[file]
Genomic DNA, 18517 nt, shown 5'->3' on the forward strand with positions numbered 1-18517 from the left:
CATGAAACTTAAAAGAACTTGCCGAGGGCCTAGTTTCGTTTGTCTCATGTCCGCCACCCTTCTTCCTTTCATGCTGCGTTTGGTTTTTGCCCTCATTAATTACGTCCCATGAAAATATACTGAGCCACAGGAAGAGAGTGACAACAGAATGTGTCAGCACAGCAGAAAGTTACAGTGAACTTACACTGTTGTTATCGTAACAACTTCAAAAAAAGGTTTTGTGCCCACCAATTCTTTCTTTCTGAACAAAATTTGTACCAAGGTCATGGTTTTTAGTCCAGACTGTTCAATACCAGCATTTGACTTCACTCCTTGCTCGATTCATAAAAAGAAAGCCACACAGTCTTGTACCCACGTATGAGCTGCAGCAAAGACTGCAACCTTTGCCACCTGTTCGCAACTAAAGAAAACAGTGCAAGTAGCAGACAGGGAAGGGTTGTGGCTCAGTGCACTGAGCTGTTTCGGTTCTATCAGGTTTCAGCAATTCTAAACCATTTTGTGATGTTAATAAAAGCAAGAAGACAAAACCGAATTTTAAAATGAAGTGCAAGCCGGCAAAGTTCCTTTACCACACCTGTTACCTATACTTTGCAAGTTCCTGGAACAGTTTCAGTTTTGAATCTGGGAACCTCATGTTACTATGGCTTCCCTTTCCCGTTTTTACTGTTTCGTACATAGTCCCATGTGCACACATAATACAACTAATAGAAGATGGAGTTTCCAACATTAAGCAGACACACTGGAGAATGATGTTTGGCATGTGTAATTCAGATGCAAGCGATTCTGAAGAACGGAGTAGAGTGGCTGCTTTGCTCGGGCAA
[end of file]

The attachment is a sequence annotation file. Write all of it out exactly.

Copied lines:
Genomic DNA, 18517 nt, shown 5'->3' on the forward strand with positions numbered 1-18517 from the left:
CATGAAACTTAAAAGAACTTGCCGAGGGCCTAGTTTCGTTTGTCTCATGTCCGCCACCCTTCTTCCTTTCATGCTGCGTTTGGTTTTTGCCCTCATTAATTACGTCCCATGAAAATATACTGAGCCACAGGAAGAGAGTGACAACAGAATGTGTCAGCACAGCAGAAAGTTACAGTGAACTTACACTGTTGTTATCGTAACAACTTCAAAAAAAGGTTTTGTGCCCACCAATTCTTTCTTTCTGAACAAAATTTGTACCAAGGTCATGGTTTTTAGTCCAGACTGTTCAATACCAGCATTTGACTTCACTCCTTGCTCGATTCATAAAAAGAAAGCCACACAGTCTTGTACCCACGTATGAGCTGCAGCAAAGACTGCAACCTTTGCCACCTGTTCGCAACTAAAGAAAACAGTGCAAGTAGCAGACAGGGAAGGGTTGTGGCTCAGTGCACTGAGCTGTTTCGGTTCTATCAGGTTTCAGCAATTCTAAACCATTTTGTGATGTTAATAAAAGCAAGAAGACAAAACCGAATTTTAAAATGAAGTGCAAGCCGGCAAAGTTCCTTTACCACACCTGTTACCTATACTTTGCAAGTTCCTGGAACAGTTTCAGTTTTGAATCTGGGAACCTCATGTTACTATGGCTTCCCTTTCCCGTTTTTACTGTTTCGTACATAGTCCCATGTGCACACATAATACAACTAATAGAAGATGGAGTTTCCAACATTAAGCAGACACACTGGAGAATGATGTTTGGCATGTGTAATTCAGATGCAAGCGATTCTGAAGAACGGAGTAGAGTGGCTGCTTTGCTCGGGCAA